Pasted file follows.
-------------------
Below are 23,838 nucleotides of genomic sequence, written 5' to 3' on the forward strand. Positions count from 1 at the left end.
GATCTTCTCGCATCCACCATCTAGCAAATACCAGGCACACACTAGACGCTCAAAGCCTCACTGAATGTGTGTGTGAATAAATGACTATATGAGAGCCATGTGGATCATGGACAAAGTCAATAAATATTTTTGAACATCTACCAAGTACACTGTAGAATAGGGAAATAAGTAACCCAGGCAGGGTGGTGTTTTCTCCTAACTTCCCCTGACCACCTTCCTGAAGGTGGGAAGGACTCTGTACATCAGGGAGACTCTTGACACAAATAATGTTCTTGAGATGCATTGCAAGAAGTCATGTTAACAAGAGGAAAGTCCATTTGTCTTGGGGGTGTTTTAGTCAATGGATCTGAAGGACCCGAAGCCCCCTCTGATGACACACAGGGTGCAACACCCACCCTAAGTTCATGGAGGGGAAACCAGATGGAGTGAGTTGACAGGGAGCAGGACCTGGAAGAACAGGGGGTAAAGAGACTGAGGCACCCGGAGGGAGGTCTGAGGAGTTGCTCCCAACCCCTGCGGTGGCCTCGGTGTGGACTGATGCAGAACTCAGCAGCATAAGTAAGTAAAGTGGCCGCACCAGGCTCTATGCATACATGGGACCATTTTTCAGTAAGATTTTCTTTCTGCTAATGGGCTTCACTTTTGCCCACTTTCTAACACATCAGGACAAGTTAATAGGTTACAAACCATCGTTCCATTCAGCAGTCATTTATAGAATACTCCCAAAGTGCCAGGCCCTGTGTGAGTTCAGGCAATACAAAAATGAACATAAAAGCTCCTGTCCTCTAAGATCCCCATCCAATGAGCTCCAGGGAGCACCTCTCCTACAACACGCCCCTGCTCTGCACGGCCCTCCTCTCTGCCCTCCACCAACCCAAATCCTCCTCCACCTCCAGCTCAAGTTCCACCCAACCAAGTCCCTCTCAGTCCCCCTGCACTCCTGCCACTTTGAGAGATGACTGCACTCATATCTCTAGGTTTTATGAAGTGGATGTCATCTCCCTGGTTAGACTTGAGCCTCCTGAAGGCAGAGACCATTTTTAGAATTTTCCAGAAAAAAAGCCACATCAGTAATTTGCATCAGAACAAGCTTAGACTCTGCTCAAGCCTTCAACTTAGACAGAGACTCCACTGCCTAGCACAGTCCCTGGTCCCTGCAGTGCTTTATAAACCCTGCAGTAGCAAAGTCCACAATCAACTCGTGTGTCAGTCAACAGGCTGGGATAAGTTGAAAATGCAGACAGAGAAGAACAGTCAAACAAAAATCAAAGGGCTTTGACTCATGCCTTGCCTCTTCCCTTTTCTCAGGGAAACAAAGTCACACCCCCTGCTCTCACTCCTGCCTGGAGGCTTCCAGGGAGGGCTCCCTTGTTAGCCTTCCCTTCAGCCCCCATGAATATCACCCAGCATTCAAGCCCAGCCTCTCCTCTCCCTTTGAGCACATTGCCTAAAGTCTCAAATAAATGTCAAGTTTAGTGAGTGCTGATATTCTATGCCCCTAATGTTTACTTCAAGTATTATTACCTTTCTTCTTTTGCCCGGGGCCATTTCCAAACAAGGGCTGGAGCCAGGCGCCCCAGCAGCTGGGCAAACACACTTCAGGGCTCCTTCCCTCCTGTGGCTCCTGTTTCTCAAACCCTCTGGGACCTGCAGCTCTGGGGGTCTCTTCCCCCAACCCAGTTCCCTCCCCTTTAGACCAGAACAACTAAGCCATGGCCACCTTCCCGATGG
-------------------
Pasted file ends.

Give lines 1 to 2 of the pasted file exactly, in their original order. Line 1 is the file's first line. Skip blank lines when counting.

Below are 23,838 nucleotides of genomic sequence, written 5' to 3' on the forward strand. Positions count from 1 at the left end.
GATCTTCTCGCATCCACCATCTAGCAAATACCAGGCACACACTAGACGCTCAAAGCCTCACTGAATGTGTGTGTGAATAAATGACTATATGAGAGCCATGTGGATCATGGACAAAGTCAATAAATATTTTTGAACATCTACCAAGTACACTGTAGAATAGGGAAATAAGTAACCCAGGCAGGGTGGTGTTTTCTCCTAACTTCCCCTGACCACCTTCCTGAAGGTGGGAAGGACTCTGTACATCAGGGAGACTCTTGACACAAATAATGTTCTTGAGATGCATTGCAAGAAGTCATGTTAACAAGAGGAAAGTCCATTTGTCTTGGGGGTGTTTTAGTCAATGGATCTGAAGGACCCGAAGCCCCCTCTGATGACACACAGGGTGCAACACCCACCCTAAGTTCATGGAGGGGAAACCAGATGGAGTGAGTTGACAGGGAGCAGGACCTGGAAGAACAGGGGGTAAAGAGACTGAGGCACCCGGAGGGAGGTCTGAGGAGTTGCTCCCAACCCCTGCGGTGGCCTCGGTGTGGACTGATGCAGAACTCAGCAGCATAAGTAAGTAAAGTGGCCGCACCAGGCTCTATGCATACATGGGACCATTTTTCAGTAAGATTTTCTTTCTGCTAATGGGCTTCACTTTTGCCCACTTTCTAACACATCAGGACAAGTTAATAGGTTACAAACCATCGTTCCATTCAGCAGTCATTTATAGAATACTCCCAAAGTGCCAGGCCCTGTGTGAGTTCAGGCAATACAAAAATGAACATAAAAGCTCCTGTCCTCTAAGATCCCCATCCAATGAGCTCCAGGGAGCACCTCTCCTACAACACGCCCCTGCTCTGCACGGCCCTCCTCTCTGCCCTCCACCAACCCAAATCCTCCTCCACCTCCAGCTCAAGTTCCACCCAACCAAGTCCCTCTCAGTCCCCCTGCACTCCTGCCACTTTGAGAGATGACTGCACTCATATCTCTAGGTTTTATGAAGTGGATGTCATCTCCCTGGTTAGACTTGAGCCTCCTGAAGGCAGAGACCATTTTTAGAATTTTCCAGAAAAAAAGCCACATCAGTAATTTGCATCAGAACAAGCTTAGACTCTGCTCAAGCCTTCAACTTAGACAGAGACTCCACTGCCTAGCACAGTCCCTGGTCCCTGCAGTGCTTTATAAACCCTGCAGTAGCAAAGTCCACAATCAACTCGTGTGTCAGTCAACAGGCTGGGATAAGTTGAAAATGCAGACAGAGAAGAACAGTCAAACAAAAATCAAAGGGCTTTGACTCATGCCTTGCCTCTTCCCTTTTCTCAGGGAAACAAAGTCACACCCCCTGCTCTCACTCCTGCCTGGAGGCTTCCAGGGAGGGCTCCCTTGTTAGCCTTCCCTTCAGCCCCCATGAATATCACCCAGCATTCAAGCCCAGCCTCTCCTCTCCCTTTGAGCACATTGCCTAAAGTCTCAAATAAATGTCAAGTTTAGTGAGTGCTGATATTCTATGCCCCTAATGTTTACTTCAAGTATTATTACCTTTCTTCTTTTGCCCGGGGCCATTTCCAAACAAGGGCTGGAGCCAGGCGCCCCAGCAGCTGGGCAAACACACTTCAGGGCTCCTTCCCTCCTGTGGCTCCTGTTTCTCAAACCCTCTGGGACCTGCAGCTCTGGGGGTCTCTTCCCCCAACCCAGTTCCCTCCCCTTTAGACCAGAACAACTAAGCCATGGCCACCTTCCCGATGG